Tuesday, July 15, 2008

The Obama Primaries Continue.... Down Ballot

If you thought the primary season was over, guess again. There are a number of interesting congressional primaries in the offing and, as a number of recent stories suggest (see here and here), a fascinating subtext in them is how these candidates' support for Obama (and when that support came) will affect their chances. The most compelling of these races pit established African American House members (who initially supported Hillary Clinton) against younger, upstart, black politicians who were early Obama boosters. In many ways this is a generational battle between those who fought on the front lines of the civil rights movement and those who have grown up as the beneficiaries of the movement. As this earlier generation of black politicians entered the political arena, accommodating themselves to the party establishment was a crucial step in developing a base of power. Coming from safe districts they were able to climb the seniority ladder in Congress to the point that now, many of the most influential House Democrats are members of the Congressional Black Caucus (see James Clyburn, Charlie Rangel, John Conyers, and Bennie Thompson for examples) These members were long time and devoted supporters of Bill Clinton going back to the '90's and, when Hillary Clinton seemed the all but assured nominee in late '07, many transferred their support from Bill to her. When the Obama candidacy took off, however, many of members found themselves scrambling to jump on board. Having not had to run in a close campaign in many cycles, they are now trying to ramp up long dormant organizations. So, not only do these campaigns provide us with a fascinating generational drama in which one's degree of Obamamania is the yardstick by which a candidate is measured, but they offer a constant reminder of how important it is for members of Congress to be attuned to the ebbs and flows of constituent opinion. With higher than normal turnout and an energinzed electorate, these entrenched members are facing an unfamiliar level of unpredictability and volatility.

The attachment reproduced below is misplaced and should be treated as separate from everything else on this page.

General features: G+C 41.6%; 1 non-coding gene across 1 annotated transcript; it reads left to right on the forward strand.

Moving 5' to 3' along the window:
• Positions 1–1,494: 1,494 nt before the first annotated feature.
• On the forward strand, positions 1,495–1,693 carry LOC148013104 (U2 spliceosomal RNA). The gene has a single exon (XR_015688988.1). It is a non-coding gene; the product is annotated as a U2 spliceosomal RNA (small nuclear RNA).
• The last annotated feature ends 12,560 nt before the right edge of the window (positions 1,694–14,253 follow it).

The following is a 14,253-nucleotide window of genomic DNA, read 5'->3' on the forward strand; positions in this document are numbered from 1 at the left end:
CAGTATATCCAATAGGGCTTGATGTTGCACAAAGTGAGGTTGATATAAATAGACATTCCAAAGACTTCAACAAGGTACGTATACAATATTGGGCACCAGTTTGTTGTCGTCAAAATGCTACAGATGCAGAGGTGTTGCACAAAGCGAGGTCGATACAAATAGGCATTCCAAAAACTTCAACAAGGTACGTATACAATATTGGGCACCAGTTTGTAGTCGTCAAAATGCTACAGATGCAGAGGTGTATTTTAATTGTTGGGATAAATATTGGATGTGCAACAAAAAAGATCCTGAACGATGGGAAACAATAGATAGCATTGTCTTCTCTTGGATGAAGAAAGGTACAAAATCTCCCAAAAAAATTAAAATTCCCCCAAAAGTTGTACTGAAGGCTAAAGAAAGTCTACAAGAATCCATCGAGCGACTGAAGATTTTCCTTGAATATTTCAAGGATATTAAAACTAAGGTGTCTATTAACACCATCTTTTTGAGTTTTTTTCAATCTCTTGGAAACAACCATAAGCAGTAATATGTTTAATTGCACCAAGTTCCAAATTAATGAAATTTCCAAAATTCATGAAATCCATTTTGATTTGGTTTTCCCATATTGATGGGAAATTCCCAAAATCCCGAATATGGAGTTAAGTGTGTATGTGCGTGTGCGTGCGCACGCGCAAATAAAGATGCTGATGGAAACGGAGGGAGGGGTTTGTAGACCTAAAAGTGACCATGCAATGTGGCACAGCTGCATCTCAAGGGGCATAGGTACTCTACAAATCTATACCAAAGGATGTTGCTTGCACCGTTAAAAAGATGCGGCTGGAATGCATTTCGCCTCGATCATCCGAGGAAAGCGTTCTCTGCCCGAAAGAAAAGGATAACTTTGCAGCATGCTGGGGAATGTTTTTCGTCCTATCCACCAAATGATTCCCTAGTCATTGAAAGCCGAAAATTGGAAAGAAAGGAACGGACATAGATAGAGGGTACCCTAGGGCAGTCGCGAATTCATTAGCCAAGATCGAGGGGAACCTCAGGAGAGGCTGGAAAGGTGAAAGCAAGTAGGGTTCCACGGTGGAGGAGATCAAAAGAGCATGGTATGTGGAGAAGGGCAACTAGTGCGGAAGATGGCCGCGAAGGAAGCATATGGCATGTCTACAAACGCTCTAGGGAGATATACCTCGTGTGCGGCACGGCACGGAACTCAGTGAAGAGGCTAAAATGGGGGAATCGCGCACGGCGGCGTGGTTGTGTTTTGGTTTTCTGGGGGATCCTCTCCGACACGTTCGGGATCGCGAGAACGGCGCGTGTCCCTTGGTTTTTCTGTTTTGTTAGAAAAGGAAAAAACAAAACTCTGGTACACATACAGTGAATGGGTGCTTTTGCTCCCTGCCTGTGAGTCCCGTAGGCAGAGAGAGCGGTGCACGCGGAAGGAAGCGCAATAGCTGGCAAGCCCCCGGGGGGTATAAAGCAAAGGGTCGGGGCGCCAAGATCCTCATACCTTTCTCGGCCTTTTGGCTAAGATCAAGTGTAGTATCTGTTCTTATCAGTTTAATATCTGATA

In Georgia today the iconic John Lewis finds himself running to retain his seat against two younger candidates. Both have used Lewis' early bolstering of Clinton against him in a district that gave Obama a three to one margin of victory. Lewis switched his support to Obama in the aftermath of the Georgia primary but still drew heavy fire from many of his constituents.

In several of these races, it appears as if the incumbents will slip through, mainly due to the fact that they are facing not one but several primary opponents. Not only is it extremely difficult to beat incumbents in primary battles, but it is almost impossible to do so when the anti-incumbent vote is being split among numerous challengers.

In an even more interesting twist, Georgia Congressman John Barrow (who is white and was an early Obama supporter) is being challenged for re-nomination by an African American state senator, in the 12th district. With African Americans making up 45% of the electorate in the district which includes Savannah and Augusta, Barrow has received the help and endorsement of Obama in trying to hold on to his seat. Already a swing district, this race could be the most interesting of today's slate to watch.

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